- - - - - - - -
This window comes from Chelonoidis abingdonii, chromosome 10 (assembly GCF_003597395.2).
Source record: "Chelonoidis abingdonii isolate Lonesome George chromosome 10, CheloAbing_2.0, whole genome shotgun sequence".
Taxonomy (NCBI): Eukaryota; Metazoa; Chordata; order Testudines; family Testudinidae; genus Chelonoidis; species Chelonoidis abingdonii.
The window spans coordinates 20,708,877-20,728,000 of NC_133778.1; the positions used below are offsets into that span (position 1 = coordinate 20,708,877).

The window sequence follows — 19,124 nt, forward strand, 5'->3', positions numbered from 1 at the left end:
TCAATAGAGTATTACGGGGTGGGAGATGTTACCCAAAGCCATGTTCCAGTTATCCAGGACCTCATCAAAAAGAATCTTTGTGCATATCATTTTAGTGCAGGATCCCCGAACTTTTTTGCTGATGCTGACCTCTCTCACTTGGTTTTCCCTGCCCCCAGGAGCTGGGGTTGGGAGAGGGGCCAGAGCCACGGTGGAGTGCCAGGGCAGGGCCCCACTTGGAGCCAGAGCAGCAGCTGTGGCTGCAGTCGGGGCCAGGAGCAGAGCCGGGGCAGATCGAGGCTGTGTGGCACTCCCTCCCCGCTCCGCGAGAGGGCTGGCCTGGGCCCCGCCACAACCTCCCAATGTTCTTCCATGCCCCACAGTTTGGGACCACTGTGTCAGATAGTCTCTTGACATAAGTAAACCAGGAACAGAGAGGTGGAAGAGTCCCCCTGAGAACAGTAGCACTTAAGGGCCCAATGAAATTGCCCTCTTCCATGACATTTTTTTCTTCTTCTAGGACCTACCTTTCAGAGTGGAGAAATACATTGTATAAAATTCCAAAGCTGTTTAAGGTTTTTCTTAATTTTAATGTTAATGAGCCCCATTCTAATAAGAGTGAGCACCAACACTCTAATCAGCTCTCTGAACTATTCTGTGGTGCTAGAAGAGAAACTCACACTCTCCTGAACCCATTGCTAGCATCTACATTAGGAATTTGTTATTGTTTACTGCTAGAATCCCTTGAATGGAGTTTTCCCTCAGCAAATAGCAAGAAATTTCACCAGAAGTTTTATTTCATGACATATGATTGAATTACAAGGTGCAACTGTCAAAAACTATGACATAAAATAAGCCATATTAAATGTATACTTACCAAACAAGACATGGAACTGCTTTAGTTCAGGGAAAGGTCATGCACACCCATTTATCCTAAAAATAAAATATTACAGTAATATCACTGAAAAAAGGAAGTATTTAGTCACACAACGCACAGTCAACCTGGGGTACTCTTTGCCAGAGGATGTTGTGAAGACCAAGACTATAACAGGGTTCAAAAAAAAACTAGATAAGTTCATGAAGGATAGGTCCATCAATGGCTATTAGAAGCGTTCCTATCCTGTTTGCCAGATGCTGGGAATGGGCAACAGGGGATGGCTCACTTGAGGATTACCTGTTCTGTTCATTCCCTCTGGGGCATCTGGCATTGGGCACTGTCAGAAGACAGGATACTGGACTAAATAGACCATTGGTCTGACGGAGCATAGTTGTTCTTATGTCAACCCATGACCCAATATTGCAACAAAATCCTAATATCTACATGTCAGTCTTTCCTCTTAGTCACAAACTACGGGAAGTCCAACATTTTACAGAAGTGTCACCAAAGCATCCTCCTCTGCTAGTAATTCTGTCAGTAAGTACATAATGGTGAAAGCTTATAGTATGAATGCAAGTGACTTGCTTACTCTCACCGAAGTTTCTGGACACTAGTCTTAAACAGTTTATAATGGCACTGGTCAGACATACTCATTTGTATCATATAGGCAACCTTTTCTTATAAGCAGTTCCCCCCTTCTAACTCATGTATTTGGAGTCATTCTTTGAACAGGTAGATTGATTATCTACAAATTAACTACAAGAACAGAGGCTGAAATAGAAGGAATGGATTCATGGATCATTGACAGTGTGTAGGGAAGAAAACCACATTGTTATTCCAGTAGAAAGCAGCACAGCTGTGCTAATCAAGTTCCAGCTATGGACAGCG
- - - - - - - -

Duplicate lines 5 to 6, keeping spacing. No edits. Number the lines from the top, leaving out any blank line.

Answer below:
The window sequence follows — 19,124 nt, forward strand, 5'->3', positions numbered from 1 at the left end:
TCAATAGAGTATTACGGGGTGGGAGATGTTACCCAAAGCCATGTTCCAGTTATCCAGGACCTCATCAAAAAGAATCTTTGTGCATATCATTTTAGTGCAGGATCCCCGAACTTTTTTGCTGATGCTGACCTCTCTCACTTGGTTTTCCCTGCCCCCAGGAGCTGGGGTTGGGAGAGGGGCCAGAGCCACGGTGGAGTGCCAGGGCAGGGCCCCACTTGGAGCCAGAGCAGCAGCTGTGGCTGCAGTCGGGGCCAGGAGCAGAGCCGGGGCAGATCGAGGCTGTGTGGCACTCCCTCCCCGCTCCGCGAGAGGGCTGGCCTGGGCCCCGCCACAACCTCCCAATGTTCTTCCATGCCCCACAGTTTGGGACCACTGTGTCAGATAGTCTCTTGACATAAGTAAACCAGGAACAGAGAGGTGGAAGAGTCCCCCTGAGAACAGTAGCACTTAAGGGCCCAATGAAATTGCCCTCTTCCATGACATTTTTTTCTTCTTCTAGGACCTACCTTTCAGAGTGGAGAAATACATTGTATAAAATTCCAAAGCTGTTTAAGGTTTTTCTTAATTTTAATGTTAATGAGCCCCATTCTAATAAGAGTGAGCACCAACACTCTAATCAGCTCTCTGAACTATTCTGTGGTGCTAGAAGAGAAACTCACACTCTCCTGAACCCATTGCTAGCATCTACATTAGGAATTTGTTATTGTTTACTGCTAGAATCCCTTGAATGGAGTTTTCCCTCAGCAAATAGCAAGAAATTTCACCAGAAGTTTTATTTCATGACATATGATTGAATTACAAGGTGCAACTGTCAAAAACTATGACATAAAATAAGCCATATTAAATGTATACTTACCAAACAAGACATGGAACTGCTTTAGTTCAGGGAAAGGTCATGCACACCCATTTATCCTAAAAATAAAATATTACAGTAATATCACTGAAAAAAGGAAGTATTTAGTCACACAACGCACAGTCAACCTGGGGTACTCTTTGCCAGAGGATGTTGTGAAGACCAAGACTATAACAGGGTTCAAAAAAAAACTAGATAAGTTCATGAAGGATAGGTCCATCAATGGCTATTAGAAGCGTTCCTATCCTGTTTGCCAGATGCTGGGAATGGGCAACAGGGGATGGCTCACTTGAGGATTACCTGTTCTGTTCATTCCCTCTGGGGCATCTGGCATTGGGCACTGTCAGAAGACAGGATACTGGACTAAATAGACCATTGGTCTGACGGAGCATAGTTGTTCTTATGTCAACCCATGACCCAATATTGCAACAAAATCCTAATATCTACATGTCAGTCTTTCCTCTTAGTCACAAACTACGGGAAGTCCAACATTTTACAGAAGTGTCACCAAAGCATCCTCCTCTGCTAGTAATTCTGTCAGTAAGTACATAATGGTGAAAGCTTATAGTATGAATGCAAGTGACTTGCTTACTCTCACCGAAGTTTCTGGACACTAGTCTTAAACAGTTTATAATGGCACTGGTCAGACATACTCATTTGTATCATATAGGCAACCTTTTCTTATAAGCAGTTCCCCCCTTCTAACTCATGTATTTGGAGTCATTCTTTGAACAGGTAGATTGATTATCTACAAATTAACTACAAGAACAGAGGCTGAAATAGAAGGAATGGATTCATGGATCATTGACAGTGTGTAGGGAAGAAAACCACATTGTTATTCCAGTAGAAAGCAGCACAGCTGTGCTAATCAAGTTCCAGCTATGGACAGCG